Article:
The prices for positions change over time in relation to supply and demand. There's been a trend toward more 3-4 schemes in recent years. Those schemes tend to be more complex. They often work best with veteran players running them. Veteran players tend to cost more money. It gets back to wholesale vs. retail.
The 49ers' decision at inside linebacker came down to whether Bowman and Willis could still have sufficient combined value if the defensive scheme changed.
"There was a lot of debate about that before we decided to make the move," Marathe said. "Ultimately, we decided that, yes, having two position trend-setting players was worth having on our team. But it was not without hesitation because of system."
Demoff sees strong focus on making efficient use of, say, the 35th through 53rd salary slots on an NFL roster. Teams drafting well can leverage additional margin for error under the current labor structure because early draft choices cost less.
The change is one the Rams in particular should welcome.
The Rams are still digging out financially from the old system after funneling wildly disproportionate resources into their 2008, 2009 and 2010 first-round choices. Chris Long, Jason Smith and Sam Bradford all were chosen among the top two overall picks at a time when those choices carried premium price tags.
Long signed a contract extension last season. Smith was traded to the New York Jets and subsequently released by them.
Bradford's rookie deal is scheduled to count $12.6 million against the cap in 2013, his fourth NFL season. The deal Andrew Luck signed with Indianapolis as the first pick under the new labor agreement could count closer to $7 million when Luck is in his fourth season in 2015. That's an advantage for the Colts.
The Rams have 10 contracts scheduled to count roughly $85 million against the $123.9 million cap for 2013, not counting the deal Steven Jackson is expected to void when free agency begins March 12. That is the highest projected figure in the NFC West. The Colts' 10 highest cap charges total less than $50 million. Factors beyond the rookie wage scale account for much of the difference. The Rams could reduce the figure through roster moves and renegotiation. But there's no getting around Bradford's rookie contract, either.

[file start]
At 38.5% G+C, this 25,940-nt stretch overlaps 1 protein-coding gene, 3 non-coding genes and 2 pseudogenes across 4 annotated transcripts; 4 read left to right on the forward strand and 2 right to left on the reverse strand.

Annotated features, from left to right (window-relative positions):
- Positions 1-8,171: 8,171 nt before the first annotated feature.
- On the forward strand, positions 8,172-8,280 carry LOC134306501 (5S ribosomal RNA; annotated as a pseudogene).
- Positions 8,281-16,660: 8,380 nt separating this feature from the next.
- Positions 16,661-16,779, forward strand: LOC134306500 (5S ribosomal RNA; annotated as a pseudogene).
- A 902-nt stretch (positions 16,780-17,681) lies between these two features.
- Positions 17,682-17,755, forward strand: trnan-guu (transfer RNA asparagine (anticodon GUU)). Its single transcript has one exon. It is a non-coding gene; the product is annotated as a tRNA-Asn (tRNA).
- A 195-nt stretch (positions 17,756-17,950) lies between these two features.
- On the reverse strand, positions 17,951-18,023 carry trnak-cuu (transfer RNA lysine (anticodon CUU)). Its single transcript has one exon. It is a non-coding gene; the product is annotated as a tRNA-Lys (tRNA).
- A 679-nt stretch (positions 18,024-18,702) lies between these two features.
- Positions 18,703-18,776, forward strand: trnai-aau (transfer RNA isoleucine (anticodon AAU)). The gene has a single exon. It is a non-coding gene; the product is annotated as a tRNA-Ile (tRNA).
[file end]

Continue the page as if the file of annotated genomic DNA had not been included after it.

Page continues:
"When we did the RG III trade a year ago, we looked out and said, 'In 2014, we will have 12 players who were first- or second-round picks under the new rookie wage scale,' " Demoff said. "Twelve of our best players will make less than $25 million combined in 2014, which meant on the remainder of our team, we could overpay a few guys in free agency, we could make a few mistakes here or there and we would have a pretty good nucleus.
"We have all stopped looking at where you spend. It is, 'How do you accumulate the best players regardless of position?'"
Marathe himself might have cringed. At the time, the academic credentials Marathe brought to the NFL made him an outsider in an acutely insular world. He was conveniently cast as a "non-football guy" distracting the 49ers from the important stuff.
The 49ers' success over the past couple seasons has provided public cover for Marathe, now the team's chief operating officer. But the world around Marathe is what has changed the most. Marathe, hired by the forward-thinking Bill Walsh in 2001, is doing what he's always done, but to an increasingly receptive audience.
Marathe's specific audience Friday included some of the 2,700 attendees at the seventh annual MIT Sloan Sports Analytics Conference. Marathe joined Moneyball author Michael Lewis, Dallas Mavericks owner Mark Cuban, statistical analyst Nate Silver and Houston Rockets general manager Daryl Morey on the "Revenge of the Nerds" panel discussing the evolution of analytics in sports.
That evolution remains ongoing. Revenge is not total. But the nerds' win probability is sharply on the rise.
Marathe, who completed business school at California and graduate school at Stanford, worked at Bain & Company and International Management Group before Walsh hired him. Walsh wanted Marathe to develop an updated model for valuing draft choices, the better to inform decisions regarding their use, including in trades.
"I was this young kid with all these ideas and wanting to do things, telling the coaches and the general manager at the time to invest in the offensive line, only do incentive-based contracts for running backs or to accumulate second- and third-round picks," Marathe told the Sloan audience.
It was an uphill fight.
"Just throwing stuff out there with analysis and stats, it is threatening if someone is not comfortable with analytics or some guy showing up with all these charts and graphs on why you should do things," Marathe said.
That has been true here on the NFC West blog as we've introduced Total QBR and other advanced metrics instead of relying solely on conventional stats. The resistance usually forms as a general aversion to such things, not as specific objections to the information itself.